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Open Access Research in Anatomy

Direct Puncture Endoscopic Assisted Gastrostomy: An Alternative Technique, Case Report

Manuel Cadena1, Jaime Solano3, Andrés Salazar2, José Antonio Hakim1, Maria Jose Vergara3 and Arturo Vergara4

1Departamento de Cirugía general, Hospital Universitario Fundación Santa Fe de Bogotá, Colombia

2Departamento de Gastroenterología, Hospital Universitario Fundación Santa Fe de Bogotá, Colombia

3Medico General Pontificia UniversidadJaveriana, Colombia

4Servicio de Soporte Metabólicoy Nutricional, Hospital Universitario Fundación Santa Fe de Bogotá, Colombia

*Corresponding author: Manuel Cadena, Departamento de Cirugía general, Hospital Universitario Fundación Santa Fe de Bogotá, Colombia

Submission: December 11, 2017; Published: January 10, 2018

DOI: 10.31031/OARA.2018.01.000513

ISSN: 2577-1922
Volume1 Issue3


Enteral feeding benefits are worldly renown, severely ill patients and oncological patients have better outcomes, survival rates and improvement in-quality life standards [1-6]. Gastrostomy is the procedure ideal for management of these chronic and ill patients [7]. Within many available techniques PEG tube is an effective access to provide enteral feeding for patients with impaired oral intake, and now a day's oncologic patients have become a demand group for enteral nutrition [2,5,7-10], especially the ones coursing with head, neck and esophagealneoplasia. 33-69% of patients that need chemo-radiotherapy for upper aero digestive tract require PEG tube placement [11-13]. This group disserves particular attention since tumoral seeding in gastrostomy stomas have been reported [13-17], primary from the oropharynx, hypopharynx, oral cavity and larynx. Being the pull technique the most associated with metastases reports, reason why new methods for gastrostomy placement have been studied, especially for the ones that require pre-surgical feeding or for nutritional feeding after mayor head and neck surgical intervention [12,18,19]. With this purpose, general surgery and gastroenterology departments of the Fundación Santa Fé University Hospital of Bogotá Colombia presents an alternative technique: Direct puncture endoscopic assisted Gastrostomy reducing the risk of tumoral cell implant at the path and stoma.

Materials and Methods

Traditional technique for percutaneous gastrostomy PEG was described in 1980 by Gauderer et al. [7,20]. Various methods of PEG tube placement have been reported Gauderer-Ponsky, Sacks- Vine, Russell and radiologic-assisted techniques [21,22]. The “pull” placement technique is the most commonly practiced worldwide [7,23,24]. In this technique, the tube is moved through the endoscopy to be recovered by simple traction trough the abdominal wall (Pull technique) [21,23,25] (Figure 1 & 2). This Technique is widely standardized and used but has a disadvantage for head and neck and esophageal oncologic patients, since goes through the primary lesion as an obligated pathway for the tube placement. Therefore, carries tumoral cells trough the path of the tube and secondary metastasis could be present [8,13-17].

Figure 1: Punture and capture of the metallic guidance at the abdominal Wall.guided through trans illumination by the endoscope.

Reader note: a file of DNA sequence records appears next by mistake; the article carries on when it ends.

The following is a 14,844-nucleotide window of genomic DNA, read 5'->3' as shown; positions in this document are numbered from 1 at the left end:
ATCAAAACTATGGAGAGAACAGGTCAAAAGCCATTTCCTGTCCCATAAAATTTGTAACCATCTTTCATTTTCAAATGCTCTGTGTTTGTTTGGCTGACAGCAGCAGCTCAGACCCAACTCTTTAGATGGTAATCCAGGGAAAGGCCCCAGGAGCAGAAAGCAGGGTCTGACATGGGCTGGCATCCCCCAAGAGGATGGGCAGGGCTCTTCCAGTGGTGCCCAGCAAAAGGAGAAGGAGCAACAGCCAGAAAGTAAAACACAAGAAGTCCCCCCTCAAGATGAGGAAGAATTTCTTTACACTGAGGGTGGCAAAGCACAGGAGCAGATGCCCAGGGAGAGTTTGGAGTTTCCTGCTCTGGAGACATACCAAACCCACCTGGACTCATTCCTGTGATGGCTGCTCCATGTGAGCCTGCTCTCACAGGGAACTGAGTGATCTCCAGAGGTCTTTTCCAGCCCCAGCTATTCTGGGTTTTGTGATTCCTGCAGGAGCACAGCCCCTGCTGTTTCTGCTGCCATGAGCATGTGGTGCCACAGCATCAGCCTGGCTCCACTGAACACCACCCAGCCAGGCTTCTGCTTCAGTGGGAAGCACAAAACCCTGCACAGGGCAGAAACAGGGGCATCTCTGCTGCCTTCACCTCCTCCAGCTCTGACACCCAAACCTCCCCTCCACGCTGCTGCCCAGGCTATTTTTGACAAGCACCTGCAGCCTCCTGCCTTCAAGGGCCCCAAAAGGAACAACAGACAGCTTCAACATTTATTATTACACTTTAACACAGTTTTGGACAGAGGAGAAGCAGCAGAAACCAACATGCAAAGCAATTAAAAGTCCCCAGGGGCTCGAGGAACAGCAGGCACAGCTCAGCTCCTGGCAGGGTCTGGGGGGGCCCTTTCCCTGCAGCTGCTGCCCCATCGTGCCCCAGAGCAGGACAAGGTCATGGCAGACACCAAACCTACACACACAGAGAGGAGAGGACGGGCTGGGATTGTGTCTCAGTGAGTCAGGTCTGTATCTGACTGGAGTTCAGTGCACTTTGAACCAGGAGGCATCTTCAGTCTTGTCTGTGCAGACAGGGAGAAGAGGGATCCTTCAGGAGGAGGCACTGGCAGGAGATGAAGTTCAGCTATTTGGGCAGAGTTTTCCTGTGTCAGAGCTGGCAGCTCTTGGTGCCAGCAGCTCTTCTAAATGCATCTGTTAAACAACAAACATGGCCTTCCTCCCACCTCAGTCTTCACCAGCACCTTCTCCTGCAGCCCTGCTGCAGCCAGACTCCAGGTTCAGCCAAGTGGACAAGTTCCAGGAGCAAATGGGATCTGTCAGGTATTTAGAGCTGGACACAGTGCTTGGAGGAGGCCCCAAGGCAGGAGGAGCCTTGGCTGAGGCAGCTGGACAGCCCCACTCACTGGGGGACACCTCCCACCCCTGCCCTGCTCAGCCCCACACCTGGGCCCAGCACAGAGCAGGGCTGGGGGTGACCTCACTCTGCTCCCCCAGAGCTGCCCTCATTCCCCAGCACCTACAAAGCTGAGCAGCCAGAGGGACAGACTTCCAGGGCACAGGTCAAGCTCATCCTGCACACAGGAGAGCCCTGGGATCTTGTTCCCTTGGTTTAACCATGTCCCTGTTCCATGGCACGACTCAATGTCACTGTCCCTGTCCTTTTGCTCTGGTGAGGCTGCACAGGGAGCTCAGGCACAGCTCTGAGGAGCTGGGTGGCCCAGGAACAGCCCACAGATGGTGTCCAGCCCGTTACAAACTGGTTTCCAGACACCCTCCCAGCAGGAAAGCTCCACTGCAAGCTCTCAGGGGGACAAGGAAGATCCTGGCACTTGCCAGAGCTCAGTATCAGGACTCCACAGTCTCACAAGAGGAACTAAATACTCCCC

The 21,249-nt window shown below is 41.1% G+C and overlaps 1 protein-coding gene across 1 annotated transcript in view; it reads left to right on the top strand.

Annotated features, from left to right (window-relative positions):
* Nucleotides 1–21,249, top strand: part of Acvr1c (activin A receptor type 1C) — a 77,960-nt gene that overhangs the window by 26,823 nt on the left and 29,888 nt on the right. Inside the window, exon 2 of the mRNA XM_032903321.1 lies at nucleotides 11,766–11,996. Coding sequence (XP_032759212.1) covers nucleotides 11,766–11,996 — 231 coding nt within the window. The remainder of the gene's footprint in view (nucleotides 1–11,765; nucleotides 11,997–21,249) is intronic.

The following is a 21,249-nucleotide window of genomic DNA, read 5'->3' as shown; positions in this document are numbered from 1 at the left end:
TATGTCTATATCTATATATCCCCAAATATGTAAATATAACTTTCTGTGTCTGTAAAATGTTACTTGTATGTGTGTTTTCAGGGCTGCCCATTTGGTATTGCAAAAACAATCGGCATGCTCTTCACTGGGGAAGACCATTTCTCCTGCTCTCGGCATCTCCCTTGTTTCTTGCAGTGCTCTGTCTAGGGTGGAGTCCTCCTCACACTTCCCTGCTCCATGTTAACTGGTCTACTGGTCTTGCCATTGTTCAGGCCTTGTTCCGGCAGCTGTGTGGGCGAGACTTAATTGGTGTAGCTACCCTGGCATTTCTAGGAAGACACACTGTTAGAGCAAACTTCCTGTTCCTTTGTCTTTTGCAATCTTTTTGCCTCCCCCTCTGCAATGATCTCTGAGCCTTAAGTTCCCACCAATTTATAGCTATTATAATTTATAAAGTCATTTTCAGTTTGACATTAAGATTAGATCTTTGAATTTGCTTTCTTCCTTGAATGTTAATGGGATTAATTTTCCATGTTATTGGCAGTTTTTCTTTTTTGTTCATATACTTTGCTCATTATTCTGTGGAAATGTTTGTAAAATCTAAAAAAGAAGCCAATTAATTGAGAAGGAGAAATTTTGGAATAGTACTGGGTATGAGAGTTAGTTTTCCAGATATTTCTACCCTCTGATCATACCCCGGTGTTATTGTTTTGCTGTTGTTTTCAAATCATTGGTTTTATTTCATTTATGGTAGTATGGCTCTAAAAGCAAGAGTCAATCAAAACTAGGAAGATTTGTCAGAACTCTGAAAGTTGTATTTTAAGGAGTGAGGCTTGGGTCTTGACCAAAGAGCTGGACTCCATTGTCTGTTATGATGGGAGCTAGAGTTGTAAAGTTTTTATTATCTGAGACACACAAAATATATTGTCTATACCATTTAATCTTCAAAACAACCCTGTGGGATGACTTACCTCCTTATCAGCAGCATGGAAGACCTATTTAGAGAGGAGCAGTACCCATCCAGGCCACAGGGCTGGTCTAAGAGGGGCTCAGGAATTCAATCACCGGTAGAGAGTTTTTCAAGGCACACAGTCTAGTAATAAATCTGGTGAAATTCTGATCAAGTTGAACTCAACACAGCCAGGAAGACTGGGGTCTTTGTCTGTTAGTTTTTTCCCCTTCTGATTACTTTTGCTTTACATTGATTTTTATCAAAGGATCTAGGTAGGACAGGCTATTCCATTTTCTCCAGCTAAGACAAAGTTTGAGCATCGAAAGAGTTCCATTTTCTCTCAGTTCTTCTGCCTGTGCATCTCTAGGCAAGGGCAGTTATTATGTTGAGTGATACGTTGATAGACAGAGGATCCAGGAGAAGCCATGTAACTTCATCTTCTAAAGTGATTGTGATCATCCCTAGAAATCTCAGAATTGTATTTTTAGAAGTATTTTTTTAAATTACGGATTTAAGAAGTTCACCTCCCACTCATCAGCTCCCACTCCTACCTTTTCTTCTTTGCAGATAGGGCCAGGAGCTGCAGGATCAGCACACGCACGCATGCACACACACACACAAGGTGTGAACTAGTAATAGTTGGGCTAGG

Figure 2: With the metallic guidance de tube is driven through the esophagus until abdominal Wall is reached.

With this purpose, we present the direct puncture endoscopic assisted Gastrostomy In this technique, the surgeon, with the endoscopic help, uses an inverse technique, avoiding the pass of the tube trough the head and neck tumor, reducing the risk of tumoral cell implant at the path and stoma. The technique has two principal steps: first set the gastric wall adjacent to the abdominal wall, second passing the tube trough the gastric lumen (Figure 3 & 4). To illustrate this technique, we present the case of patient coursing with and squamous cell carcinoma of the piriform sinus (Figure 5), who was going to be taken to preoperative radiotherapy, with the spectated repercussion in food intake intolerance and secondary dysphagia, that required the placement of a gastrostomy tube prior to these interventions.

Figure 3: Setting gastric wall adjacent to the abdominal wall. Guided with endoscope.

Figure 4: Setting the tube to its correct position.

Figure 5: Endoscopic view of the scquamous cell carcinoma of the piriform sinus.


    1. Gastrostomy tube: pull gastrostomy kit. That can be changed by a changeable

    2. High French diameter needles

    3. laparoscopic trocar no.12mm. disposable endoscope

    4. Basic surgery kit: scalpel, Kelly, material, and tissue scissors.

    5. Propylene suture 0.


Figure 6: Trans illumination of the puncture site.

Figure 7: Materials.

Under general anesthesia, previous procedure asepsis and antisepsis was performed. Initial upper endoscopy revealed by trans illumination the puncture site, and local anesthesia with lidocaine was applied. As anatomical reference an imaginary triangle was used within the xiphoid process, belly button and the left costal margin with anterior axillar line (Figure 6 & 7). Second step consist in placing the gastric wall adjacent to abdominal wall. with endoscopic aid, the abdominal wall was puncture with 2 thick needles until reaching the gastric lumen, the propylene suture was inserted through one of the needles and with endoscopic wire loop recovered so an "U" stitched was used, passing the suture trough the other needle. The suture was stitched in the abdominal wall skin. (The wire loop function could be replaced by an endo catch) (Figure 8) The Abdominal and gastric wall suture can be with 2 or 4 stiches. In this case 2 stiches with 2cm of space within them was enough (Figure 9) taking into a count that 4 points to close together could affect vascular supply to the gastric wall; that could cause necrosis and a difficult stoma wound healing and as a long-term complication a gastro cutaneous fistula bigger than the tube diameter. In the third step the laparoscopic trocar was placed through the skin reaching the gastric lumen, so the tube could be advanced. An incision in the skin wasmade and the trocar was pushed through the abdominal wall and gastric wall with the endoscope guidance to ensure the position between the stiches placed before (Figure 10).